Looking at Phased Retirement By Way of an Example Calculation
Here, we provide readers with a useful example regarding phased annuity purchase – perfect for your CII R04, J05, AF7, or AF8 exam preparation.
THIS ARTICLE IS RELEVANT TO EXAMINABLE TAX YEAR 2020/21.
Someone wishing to phase their retirement can do so by either crystallising just part of their pension fund and gradually crystallising the rest over the next few years, or if they have separate policies, they can be crystallised at different times; this is known as segmentation. This can be done through phased flexi-access drawdown, phased capped drawdown, phasing UFPLS, or by phased annuity purchase, which is what we are going to look at in this article by way of an example.
Charlie is aged 60 and works part-time earning £15,000 per year. He now wishes to top this up by taking an income from his uncrystallised SIPP through phased annuity purchase. The provider does not allow partial encashment of segments. The SIPP is valued at £600,000 and segmented into 1,000 policies. Charlie requires a net income of £15,000 in the first year and has found an annuity rate of 5.6%, which he wishes to proceed with.
How many segments need to be crystallised to provide Charlie with his required level of income?
Firstly, we determine the value of each segment of Charlie’s SIPP: £600,000 ÷ 1,000 = £600
This provides 25% PCLS and the remaining 75% provides the income:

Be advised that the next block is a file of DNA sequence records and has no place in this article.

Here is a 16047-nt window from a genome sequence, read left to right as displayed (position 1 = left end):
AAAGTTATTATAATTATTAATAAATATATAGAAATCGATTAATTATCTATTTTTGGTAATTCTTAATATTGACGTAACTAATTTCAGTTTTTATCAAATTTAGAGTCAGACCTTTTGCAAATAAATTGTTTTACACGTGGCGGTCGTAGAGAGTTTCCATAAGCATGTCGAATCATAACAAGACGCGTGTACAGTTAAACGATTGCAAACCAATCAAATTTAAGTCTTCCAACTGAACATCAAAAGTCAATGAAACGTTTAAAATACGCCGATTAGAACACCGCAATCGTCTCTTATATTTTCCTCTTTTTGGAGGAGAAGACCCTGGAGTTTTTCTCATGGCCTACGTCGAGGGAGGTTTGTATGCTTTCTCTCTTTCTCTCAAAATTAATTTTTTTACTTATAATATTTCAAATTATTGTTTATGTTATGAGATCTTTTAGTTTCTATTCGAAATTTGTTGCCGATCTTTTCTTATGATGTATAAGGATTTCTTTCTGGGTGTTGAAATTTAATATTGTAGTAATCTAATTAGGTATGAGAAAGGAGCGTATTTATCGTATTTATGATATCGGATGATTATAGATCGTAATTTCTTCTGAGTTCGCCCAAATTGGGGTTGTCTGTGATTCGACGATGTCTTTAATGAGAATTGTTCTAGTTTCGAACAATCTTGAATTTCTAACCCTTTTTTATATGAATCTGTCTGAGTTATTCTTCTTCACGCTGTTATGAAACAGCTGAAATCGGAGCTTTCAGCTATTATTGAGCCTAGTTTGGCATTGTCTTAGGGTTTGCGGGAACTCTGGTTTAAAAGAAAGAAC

- £600 x 25% = £150 (PCLS)
- £600 x 75% = £450 x 5.6% = £25.20 gross (annuity income)
Charlie requires a net income, so we now need to deduct basic rate income tax – £25.20 x 80% = £20.16. We can now establish the total net income per segment:
- £150 (PCLS) & £20.16 (net annuity income) = £170.16
Next, we work out how many segments need to be crystallised to provide the amount of net income:
- £15,000 (target income) ÷ £170.16 (net income per segment) = 88.15
This tells us we need to crystallise 88.15 segments to achieve the required net income; however, as the provider doesn’t allow partial encashment, we round this up to 89 to provide Charlie with an income of:
- 89 x £170.16 = £15,144.24
The income is made up as follows:
- 89 segments x £150 (PCLS) = £13,350
- 89 segments x £20.16 (net annuity income) = 1,794.24
- Total net income £15,144.24
What difference would it make to Charlie’s income if the SIPP was not segmented?
This time, as there are no segments, we need to establish the income available per £100 of the fund:
- £100 x 25% = £25 (PCLS)
- £75 x 5.6% = £4.20 (gross annuity income)
Charlie’s target income is net of basic rate tax, so we need to deduct this to determine net income:
- £4.20 x 80% = £3.36
So, we know for every £100 of fund Charlie can have a net income of:
- £25 (PCLS) + £3.36 (net annuity income) = £28.36
- This gives an annuity rate of 28.36%
We then divide Charlie’s target net income figure of £15,000 by the annuity rate calculated above:
- £15,000 ÷ 28.36% = £52,891.40
This is the amount of fund Charlie must crystallise in order to produce a net income of £15,000. Again, we can check this by:
- £52,891.40 x 25% (PCLS) = £13,222.85
- £52,891.40 x 75% x 5.6% (annuity rate) = £2,221.44 (gross income) x 80% = £1,777.15 (net income)
- Total net income = £13,222.85 + £1,777.15 = £15,000
Phased retirement can be tested in any of the CII pensions exams but notably R04, J05. It is also useful knowledge to have for those studying AF8.
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